Elizabeth Warren Has A Plan To Make Health Care Coverage Cheaper And More Reliable
The Massachusetts senator’s new bill would increase consumer subsidies and force insurers to accept tougher rules.
Sen. Elizabeth Warren (D-Mass.) introduced a bill Wednesday aimed at dramatically increasing the affordability and reliability of health insurance plans available on the Affordable Care Act marketplaces.
The legislation, called the Consumer Health Insurance Protection Act, would offer people buying health insurance on their own more financial assistance ― and allow more people to qualify for that assistance. Nobody would have to pay more than 8.5 percent of income on premiums.
Warren does not envision this new plan as an alternative to more ambitious proposals. She remains a co-sponsor of the single-payer legislation introduced by Sen. Bernie Sanders (I-Vt.).
But as Warren made clear in a January speech before the consumer group Families USA, she understands that enacting a single-payer plan would be difficult ― and that, as a result, private insurance probably won’t disappear overnight. And so she also wants to focus on what can be done right away to subject the industry to the type of stringent consumer protections she has already successfully championed in the financial sector.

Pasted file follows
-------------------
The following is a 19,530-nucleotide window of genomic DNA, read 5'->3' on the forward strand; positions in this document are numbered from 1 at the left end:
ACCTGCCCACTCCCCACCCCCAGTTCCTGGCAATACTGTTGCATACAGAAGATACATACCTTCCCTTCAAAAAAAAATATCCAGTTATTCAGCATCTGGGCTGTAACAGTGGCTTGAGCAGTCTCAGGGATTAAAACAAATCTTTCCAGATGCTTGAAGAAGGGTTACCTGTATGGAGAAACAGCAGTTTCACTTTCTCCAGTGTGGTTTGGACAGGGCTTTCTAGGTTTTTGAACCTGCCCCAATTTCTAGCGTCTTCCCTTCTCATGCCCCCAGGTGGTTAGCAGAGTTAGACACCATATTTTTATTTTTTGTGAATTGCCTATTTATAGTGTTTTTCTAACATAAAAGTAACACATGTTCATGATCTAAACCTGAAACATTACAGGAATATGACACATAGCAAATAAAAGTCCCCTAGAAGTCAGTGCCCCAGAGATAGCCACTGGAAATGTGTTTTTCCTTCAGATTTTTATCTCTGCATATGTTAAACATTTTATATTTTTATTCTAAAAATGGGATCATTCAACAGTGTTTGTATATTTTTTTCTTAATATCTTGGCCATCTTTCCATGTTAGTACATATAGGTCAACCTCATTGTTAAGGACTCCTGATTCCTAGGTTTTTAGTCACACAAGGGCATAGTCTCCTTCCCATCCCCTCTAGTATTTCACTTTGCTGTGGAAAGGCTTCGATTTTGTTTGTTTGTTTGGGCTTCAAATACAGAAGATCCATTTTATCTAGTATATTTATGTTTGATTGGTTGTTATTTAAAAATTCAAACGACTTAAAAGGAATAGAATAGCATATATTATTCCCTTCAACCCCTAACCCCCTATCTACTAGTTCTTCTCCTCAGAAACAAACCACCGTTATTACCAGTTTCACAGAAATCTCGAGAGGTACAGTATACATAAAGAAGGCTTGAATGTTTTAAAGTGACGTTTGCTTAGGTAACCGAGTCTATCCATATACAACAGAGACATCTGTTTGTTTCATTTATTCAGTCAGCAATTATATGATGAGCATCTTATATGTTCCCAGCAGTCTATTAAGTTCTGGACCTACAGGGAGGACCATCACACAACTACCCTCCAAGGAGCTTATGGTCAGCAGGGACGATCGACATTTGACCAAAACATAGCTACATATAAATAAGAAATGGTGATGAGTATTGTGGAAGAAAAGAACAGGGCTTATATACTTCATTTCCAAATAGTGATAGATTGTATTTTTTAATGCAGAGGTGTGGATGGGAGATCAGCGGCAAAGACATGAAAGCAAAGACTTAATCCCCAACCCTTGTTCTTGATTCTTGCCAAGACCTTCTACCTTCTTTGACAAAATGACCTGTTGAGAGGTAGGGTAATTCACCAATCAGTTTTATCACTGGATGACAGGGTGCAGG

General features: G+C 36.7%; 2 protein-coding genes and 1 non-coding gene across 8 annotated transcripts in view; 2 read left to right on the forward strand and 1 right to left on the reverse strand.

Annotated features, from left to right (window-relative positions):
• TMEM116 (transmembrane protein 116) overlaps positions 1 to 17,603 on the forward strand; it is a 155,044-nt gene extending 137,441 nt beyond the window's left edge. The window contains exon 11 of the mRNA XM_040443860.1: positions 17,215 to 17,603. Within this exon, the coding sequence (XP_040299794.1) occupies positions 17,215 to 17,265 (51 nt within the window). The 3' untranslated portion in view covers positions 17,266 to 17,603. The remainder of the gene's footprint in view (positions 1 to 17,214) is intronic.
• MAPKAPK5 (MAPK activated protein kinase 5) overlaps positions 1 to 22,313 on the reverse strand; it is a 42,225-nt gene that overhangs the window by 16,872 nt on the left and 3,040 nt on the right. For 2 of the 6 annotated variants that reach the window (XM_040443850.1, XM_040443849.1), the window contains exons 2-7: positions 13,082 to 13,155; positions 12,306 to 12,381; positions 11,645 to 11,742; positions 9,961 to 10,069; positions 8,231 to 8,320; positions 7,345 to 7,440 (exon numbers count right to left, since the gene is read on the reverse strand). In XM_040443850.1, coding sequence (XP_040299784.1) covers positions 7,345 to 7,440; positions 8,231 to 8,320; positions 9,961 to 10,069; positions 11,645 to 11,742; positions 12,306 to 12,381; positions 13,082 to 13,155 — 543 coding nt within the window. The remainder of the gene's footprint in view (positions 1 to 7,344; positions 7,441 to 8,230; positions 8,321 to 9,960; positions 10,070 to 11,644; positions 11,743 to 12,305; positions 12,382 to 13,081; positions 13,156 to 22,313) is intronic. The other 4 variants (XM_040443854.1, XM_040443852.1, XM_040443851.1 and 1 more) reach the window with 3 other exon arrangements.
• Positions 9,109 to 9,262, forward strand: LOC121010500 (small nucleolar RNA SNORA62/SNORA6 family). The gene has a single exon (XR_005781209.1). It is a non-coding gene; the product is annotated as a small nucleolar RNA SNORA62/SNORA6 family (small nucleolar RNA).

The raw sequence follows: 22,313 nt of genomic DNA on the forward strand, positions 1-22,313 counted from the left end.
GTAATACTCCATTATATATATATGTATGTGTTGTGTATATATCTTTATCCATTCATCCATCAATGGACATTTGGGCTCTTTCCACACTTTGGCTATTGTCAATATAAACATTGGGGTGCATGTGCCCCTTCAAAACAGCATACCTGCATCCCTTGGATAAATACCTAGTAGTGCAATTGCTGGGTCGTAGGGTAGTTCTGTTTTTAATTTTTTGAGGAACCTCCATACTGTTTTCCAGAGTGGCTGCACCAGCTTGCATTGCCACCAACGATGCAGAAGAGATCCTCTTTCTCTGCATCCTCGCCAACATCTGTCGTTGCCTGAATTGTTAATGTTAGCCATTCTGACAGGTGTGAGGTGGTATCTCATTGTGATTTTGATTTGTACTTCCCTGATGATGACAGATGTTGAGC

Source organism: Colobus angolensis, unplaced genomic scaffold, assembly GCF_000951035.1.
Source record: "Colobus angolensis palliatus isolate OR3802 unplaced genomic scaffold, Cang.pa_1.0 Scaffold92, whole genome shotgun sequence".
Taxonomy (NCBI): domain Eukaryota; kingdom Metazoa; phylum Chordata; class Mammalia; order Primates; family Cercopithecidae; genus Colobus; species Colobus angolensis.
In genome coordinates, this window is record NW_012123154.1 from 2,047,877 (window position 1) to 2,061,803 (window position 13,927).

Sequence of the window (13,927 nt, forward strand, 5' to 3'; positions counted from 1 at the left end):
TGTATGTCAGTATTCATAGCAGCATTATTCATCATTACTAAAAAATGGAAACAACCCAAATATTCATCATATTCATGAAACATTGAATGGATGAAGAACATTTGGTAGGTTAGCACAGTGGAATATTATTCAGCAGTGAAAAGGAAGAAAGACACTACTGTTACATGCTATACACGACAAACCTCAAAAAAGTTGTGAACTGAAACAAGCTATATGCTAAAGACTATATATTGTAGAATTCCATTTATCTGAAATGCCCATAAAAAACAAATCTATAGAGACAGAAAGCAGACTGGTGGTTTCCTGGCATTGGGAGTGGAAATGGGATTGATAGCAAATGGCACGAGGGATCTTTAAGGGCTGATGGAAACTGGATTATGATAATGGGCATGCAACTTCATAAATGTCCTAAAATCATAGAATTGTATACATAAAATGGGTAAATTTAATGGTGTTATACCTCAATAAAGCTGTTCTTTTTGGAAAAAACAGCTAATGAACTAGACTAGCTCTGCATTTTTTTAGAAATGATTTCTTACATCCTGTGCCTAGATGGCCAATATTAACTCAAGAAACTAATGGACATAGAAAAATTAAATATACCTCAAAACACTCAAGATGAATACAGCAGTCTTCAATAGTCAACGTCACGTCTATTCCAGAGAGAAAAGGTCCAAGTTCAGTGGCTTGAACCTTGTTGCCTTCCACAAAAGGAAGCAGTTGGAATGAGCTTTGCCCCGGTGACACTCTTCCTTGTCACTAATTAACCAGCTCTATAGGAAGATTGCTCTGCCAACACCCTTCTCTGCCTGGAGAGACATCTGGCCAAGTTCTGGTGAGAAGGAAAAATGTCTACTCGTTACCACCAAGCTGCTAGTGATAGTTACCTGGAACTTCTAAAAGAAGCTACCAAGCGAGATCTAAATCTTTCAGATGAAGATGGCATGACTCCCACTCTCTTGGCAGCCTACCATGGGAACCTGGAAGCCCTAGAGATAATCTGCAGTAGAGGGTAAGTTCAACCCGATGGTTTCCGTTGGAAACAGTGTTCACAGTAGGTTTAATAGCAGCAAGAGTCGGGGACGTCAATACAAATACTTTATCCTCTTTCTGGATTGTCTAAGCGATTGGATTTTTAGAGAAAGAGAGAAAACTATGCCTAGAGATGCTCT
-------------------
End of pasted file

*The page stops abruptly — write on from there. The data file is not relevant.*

“So long as private health insurance exists, we should require these companies to provide coverage that is at least as good and priced as reasonably as the coverage offered by our public health care programs,” Warren said in January.
Sanders is actually a co-sponsor of the Warren bill, as are Democratic Sens. Kamala Harris (Calif.), Maggie Hassan (N.H.), Kirsten Gillibrand (N.Y.) and Tammy Baldwin (Wis.).
Baldwin’s presence is particularly noteworthy as she faces a tough re-election battle this November in a state that Donald Trump won.
The consumer advocacy organizations Families USA, Public Citizen, Consumers Union and Community Catalyst have also endorsed Warren’s bill.